Skokie is a typical Illinois community north of Chicago. Like so many other small towns and big cities across the United States, Skokie receives federal grant money to conduct DUI checkpoints. The problem, at least according to some observers, is that most of the citations handed out at Skokie’s DUI checkpoints are for minor offenses unrelated to driving under the influence. A Chicago Tribune investigation found that Illinois drivers stopped at DUI checkpoints – from Chicago and its suburbs to sleepy communities like Skokie – are far more likely to be cited for a broken taillight or another minor infraction rather than for driving under the influence.
Over a six-year period in Skokie, police officers issued 29 citations for every DUI arrest they made. Across Illinois, officers at DUI checkpoints issued 270,000 citations in that same six-year period, and 93 percent of those citations were for minor offenses – not DUI. Thus, the question arises: Are DUI checkpoints worth the cost, the effort, and the imposition? Is public safety enhanced, as supporters of the checkpoints maintain, or is the public safety rationale just an excuse for local governments to collect extra revenue? The Tribune interviewed a number of observers with concerns.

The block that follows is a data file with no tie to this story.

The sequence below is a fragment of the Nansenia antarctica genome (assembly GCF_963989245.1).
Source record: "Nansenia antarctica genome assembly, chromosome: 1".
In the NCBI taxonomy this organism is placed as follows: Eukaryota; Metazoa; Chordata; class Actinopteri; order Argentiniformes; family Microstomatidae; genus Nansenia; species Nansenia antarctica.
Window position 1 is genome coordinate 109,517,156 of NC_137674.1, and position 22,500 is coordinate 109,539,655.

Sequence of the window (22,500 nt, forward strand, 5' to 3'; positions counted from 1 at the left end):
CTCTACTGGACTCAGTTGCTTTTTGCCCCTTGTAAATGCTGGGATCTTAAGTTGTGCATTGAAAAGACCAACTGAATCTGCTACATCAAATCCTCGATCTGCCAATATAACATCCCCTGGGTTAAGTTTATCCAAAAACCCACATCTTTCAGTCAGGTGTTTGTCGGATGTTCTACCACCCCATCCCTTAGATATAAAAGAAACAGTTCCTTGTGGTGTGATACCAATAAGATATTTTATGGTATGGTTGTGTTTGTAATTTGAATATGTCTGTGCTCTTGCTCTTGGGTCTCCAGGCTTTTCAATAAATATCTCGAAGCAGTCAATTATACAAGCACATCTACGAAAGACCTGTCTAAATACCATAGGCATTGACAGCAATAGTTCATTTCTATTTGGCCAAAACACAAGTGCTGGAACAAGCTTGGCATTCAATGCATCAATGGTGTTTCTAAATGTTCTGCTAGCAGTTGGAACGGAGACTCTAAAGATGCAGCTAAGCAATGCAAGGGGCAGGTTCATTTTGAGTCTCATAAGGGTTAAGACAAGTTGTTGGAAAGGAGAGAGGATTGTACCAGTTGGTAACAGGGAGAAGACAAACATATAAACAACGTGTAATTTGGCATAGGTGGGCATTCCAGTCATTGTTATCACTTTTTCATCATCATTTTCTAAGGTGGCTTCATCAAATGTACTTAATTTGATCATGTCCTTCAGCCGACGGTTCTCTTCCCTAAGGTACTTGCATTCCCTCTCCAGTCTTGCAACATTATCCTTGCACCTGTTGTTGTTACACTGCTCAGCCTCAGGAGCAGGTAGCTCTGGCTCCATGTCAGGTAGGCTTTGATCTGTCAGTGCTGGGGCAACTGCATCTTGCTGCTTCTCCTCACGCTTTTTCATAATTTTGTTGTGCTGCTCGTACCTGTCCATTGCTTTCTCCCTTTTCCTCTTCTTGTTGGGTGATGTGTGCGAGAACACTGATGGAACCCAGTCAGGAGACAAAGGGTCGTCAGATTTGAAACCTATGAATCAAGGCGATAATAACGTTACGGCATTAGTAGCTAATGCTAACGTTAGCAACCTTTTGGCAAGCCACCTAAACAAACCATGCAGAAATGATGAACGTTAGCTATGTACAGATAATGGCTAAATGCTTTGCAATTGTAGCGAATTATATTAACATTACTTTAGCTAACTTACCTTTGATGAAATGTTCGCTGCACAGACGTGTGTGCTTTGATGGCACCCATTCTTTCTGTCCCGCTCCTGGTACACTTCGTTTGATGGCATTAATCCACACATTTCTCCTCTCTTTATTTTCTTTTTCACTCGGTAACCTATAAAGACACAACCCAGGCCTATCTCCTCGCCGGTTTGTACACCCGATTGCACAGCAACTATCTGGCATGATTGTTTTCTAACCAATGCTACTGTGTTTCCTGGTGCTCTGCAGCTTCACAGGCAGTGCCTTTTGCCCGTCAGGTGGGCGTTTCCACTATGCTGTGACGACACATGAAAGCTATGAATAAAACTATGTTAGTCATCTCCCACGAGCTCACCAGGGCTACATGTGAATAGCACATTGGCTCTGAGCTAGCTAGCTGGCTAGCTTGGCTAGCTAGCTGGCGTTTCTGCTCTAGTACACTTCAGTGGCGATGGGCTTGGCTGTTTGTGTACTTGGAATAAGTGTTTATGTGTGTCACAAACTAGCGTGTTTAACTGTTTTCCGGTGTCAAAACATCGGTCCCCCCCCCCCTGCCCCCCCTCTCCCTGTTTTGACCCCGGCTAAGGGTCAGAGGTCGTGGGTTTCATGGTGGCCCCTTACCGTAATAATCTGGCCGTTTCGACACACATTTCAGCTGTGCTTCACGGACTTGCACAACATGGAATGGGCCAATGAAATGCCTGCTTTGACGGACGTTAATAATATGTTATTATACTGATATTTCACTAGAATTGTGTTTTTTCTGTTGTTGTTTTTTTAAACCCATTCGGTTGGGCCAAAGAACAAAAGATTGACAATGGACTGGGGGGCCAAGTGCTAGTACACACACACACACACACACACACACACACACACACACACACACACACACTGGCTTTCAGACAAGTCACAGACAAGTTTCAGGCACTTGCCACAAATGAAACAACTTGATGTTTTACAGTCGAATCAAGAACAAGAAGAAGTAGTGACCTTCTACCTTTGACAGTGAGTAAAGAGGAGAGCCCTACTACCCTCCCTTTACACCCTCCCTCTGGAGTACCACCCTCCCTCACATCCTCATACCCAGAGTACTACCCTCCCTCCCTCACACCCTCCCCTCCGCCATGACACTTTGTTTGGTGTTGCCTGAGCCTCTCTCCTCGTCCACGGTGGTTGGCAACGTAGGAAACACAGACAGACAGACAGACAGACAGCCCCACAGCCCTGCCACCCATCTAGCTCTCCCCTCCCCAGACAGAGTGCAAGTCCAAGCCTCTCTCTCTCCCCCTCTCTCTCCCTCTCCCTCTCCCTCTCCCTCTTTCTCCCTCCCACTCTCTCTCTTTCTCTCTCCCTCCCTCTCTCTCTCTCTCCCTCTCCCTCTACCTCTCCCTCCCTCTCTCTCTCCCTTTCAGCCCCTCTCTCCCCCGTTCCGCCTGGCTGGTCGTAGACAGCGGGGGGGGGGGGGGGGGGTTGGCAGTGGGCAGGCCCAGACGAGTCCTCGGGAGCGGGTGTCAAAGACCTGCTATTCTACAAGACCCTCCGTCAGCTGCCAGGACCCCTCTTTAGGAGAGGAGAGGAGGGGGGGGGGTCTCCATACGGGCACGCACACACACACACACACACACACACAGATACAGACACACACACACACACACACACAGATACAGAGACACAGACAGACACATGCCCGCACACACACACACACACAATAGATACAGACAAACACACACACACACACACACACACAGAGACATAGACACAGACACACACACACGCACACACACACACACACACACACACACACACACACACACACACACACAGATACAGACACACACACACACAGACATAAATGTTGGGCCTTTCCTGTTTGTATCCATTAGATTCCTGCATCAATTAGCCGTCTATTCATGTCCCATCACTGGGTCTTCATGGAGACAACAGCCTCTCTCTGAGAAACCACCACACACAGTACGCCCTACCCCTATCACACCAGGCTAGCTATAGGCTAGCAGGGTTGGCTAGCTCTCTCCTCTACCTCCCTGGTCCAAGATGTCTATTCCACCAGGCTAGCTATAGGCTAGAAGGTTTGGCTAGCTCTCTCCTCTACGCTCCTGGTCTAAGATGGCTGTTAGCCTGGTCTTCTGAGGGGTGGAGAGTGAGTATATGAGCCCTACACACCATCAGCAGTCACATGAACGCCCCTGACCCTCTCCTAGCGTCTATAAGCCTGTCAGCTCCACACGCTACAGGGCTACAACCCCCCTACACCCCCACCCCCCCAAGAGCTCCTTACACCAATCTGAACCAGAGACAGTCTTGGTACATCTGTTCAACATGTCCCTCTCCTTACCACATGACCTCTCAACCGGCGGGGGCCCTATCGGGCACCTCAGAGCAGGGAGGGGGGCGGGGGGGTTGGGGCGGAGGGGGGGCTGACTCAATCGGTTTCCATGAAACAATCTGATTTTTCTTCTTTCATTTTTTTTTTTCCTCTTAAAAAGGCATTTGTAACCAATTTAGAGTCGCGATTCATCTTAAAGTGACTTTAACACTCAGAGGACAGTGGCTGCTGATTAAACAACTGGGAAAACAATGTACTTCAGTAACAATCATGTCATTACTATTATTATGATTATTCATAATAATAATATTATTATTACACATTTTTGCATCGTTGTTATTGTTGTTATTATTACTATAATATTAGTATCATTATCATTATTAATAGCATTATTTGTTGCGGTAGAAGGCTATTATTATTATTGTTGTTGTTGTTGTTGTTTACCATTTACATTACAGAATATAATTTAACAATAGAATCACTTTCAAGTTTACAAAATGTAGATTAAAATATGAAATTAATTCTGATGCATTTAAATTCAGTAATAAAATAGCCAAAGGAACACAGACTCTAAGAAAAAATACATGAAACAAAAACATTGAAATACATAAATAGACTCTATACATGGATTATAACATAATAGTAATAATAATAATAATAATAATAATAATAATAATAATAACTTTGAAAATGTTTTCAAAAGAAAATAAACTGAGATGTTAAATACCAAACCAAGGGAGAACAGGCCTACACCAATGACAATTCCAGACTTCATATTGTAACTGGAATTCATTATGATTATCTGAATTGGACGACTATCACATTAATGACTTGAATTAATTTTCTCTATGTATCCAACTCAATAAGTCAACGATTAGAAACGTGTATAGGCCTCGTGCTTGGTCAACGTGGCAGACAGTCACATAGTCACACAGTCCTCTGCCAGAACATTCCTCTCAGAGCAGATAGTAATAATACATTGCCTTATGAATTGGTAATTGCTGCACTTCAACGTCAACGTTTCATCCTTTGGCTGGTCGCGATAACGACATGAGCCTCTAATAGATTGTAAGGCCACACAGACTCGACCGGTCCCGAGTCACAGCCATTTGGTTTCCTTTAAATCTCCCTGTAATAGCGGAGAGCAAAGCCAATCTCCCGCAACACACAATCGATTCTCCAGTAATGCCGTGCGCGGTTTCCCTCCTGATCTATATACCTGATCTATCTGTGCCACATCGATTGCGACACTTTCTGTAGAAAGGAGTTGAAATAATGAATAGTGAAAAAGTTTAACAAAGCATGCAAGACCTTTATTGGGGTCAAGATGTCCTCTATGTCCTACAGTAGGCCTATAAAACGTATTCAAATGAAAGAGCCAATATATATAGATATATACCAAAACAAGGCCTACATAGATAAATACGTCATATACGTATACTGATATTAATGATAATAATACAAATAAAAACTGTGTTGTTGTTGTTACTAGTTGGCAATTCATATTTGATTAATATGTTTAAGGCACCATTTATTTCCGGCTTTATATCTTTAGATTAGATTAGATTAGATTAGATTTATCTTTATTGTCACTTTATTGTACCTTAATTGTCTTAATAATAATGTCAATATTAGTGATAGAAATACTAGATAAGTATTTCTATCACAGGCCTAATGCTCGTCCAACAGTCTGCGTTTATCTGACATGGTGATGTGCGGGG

If you are stopped at a DUI checkpoint in southern California, be polite. Produce your driver’s license and vehicle registration if a police officer asks to see them, but otherwise, exercise your right to remain silent. If you are arrested for DUI at a sobriety checkpoint, you’re going to need the legal advice and services of an experienced Orange County DUI lawyer as quickly as possible. An experienced Orange County DUI lawyer can challenge the state’s case against you and fight aggressively on your behalf, but you must take the first step in your own defense and make the call immediately after any DUI arrest.